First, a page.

On Christmas, my family had a lovely get together filled with food, games and laughter. It was over much too early since many of us had to work the next day (several family members work in retail), but it was one of the best Christmases I can ever recall. A childhood friend stopped by to visit after being away at college for several years, and it was lovely to see her, too.
This young woman was a friend of my sister’s, and is about six years or so younger than me, so she’s in her early twenties right now. She looked sophisticated and festive, and when she talked she reminded me so much of how I spoke and thought at her age, or perhaps a little younger.
She mentioned how there are women at her place of work who think they are better than everyone else, and she remarked, “Really? You’re from X county!” meaning, of course, our county. I had to laugh; I’ve said the same thing so many times about different people in my life as well.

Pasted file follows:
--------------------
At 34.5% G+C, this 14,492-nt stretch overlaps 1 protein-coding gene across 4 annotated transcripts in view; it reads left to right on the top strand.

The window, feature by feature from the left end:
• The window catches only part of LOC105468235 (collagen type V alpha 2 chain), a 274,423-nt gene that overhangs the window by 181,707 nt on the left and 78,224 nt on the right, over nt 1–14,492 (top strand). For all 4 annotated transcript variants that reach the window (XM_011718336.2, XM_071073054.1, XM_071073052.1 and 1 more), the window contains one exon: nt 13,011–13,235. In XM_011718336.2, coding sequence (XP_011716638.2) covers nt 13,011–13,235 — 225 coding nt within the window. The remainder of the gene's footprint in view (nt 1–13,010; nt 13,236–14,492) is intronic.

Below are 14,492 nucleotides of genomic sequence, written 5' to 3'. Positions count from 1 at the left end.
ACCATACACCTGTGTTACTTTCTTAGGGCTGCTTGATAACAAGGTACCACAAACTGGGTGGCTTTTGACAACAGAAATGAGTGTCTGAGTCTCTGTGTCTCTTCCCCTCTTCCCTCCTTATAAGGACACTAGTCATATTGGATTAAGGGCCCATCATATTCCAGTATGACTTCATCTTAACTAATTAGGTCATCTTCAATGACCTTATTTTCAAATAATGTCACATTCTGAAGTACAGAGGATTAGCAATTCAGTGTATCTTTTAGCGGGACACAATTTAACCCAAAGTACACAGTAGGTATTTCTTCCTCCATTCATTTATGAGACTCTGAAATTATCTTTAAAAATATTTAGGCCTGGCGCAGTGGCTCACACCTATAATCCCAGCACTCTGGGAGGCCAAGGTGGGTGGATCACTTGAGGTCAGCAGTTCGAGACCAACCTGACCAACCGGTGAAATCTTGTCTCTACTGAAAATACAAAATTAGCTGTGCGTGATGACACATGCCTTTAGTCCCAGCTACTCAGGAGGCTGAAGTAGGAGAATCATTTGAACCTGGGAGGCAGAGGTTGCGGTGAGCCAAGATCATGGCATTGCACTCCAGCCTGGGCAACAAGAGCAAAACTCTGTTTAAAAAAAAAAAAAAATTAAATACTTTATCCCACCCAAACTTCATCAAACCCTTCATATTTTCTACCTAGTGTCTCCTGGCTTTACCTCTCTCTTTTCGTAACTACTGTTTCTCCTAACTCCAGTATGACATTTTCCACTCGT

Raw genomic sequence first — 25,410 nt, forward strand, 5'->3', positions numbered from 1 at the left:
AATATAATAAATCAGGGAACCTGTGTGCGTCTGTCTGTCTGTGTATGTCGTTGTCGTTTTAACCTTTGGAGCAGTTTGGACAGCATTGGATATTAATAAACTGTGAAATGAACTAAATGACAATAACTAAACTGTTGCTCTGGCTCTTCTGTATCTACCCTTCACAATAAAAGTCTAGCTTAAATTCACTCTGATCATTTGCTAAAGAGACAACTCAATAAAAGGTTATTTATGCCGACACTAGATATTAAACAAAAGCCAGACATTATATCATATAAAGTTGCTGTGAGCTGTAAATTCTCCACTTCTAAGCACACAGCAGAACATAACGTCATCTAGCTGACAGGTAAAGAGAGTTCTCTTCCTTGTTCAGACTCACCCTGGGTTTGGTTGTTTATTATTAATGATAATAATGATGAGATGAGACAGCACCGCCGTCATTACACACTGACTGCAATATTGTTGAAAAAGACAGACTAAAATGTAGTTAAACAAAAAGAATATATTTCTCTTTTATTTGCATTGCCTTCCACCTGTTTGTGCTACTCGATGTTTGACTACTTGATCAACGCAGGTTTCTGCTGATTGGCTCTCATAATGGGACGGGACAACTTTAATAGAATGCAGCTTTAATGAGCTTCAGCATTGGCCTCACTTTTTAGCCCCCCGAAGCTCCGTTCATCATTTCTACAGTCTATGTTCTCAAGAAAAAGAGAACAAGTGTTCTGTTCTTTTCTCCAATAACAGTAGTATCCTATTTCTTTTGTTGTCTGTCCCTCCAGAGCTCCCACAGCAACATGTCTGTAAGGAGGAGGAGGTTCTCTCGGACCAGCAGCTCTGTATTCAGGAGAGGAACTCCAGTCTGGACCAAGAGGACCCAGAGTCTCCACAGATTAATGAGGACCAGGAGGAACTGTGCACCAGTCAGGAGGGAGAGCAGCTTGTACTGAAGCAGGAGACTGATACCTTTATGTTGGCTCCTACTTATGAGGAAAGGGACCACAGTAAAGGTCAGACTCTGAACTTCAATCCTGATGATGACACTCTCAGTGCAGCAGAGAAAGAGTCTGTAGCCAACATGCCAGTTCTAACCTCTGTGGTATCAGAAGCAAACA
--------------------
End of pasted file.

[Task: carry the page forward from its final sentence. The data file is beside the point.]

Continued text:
What I didn’t say, though—because it would have been condescending; I would have rolled my eyes at that age myself—is that your birthplace matters far less than you think. I wonder if anyone ever told Oprah or Gandhi or Mother Theresa or JK Rowling, “Really? You’re from X county!” when they attempted to do anything huge in their lifetimes.
We don’t think about this when we grow up. We think about leaving this “hick town” or “one horse town” or whatever you call where you came from, and we think we’ll never be back. We think that nobody ever amounted to anything in our town, and we’re probably wrong. Look at all of the firefighters, teachers, doctors, lawyers, mothers and fathers in your town—they all surely mean the world to someone. I don’t think Gandhi or Mother Theresa came from New York or Los Angeles, either.
I like that I know this now. I wish I had known it sooner, but there’s no way in hell a teenager would believe such sentiments! I wonder if there’s a way to help young people see that it doesn’t matter where you’re from as long as you be an authentic, kind person who follows your heart and your dreams.
Of course, as for those broads giving my friend some trouble—well, a little humility does go a long way!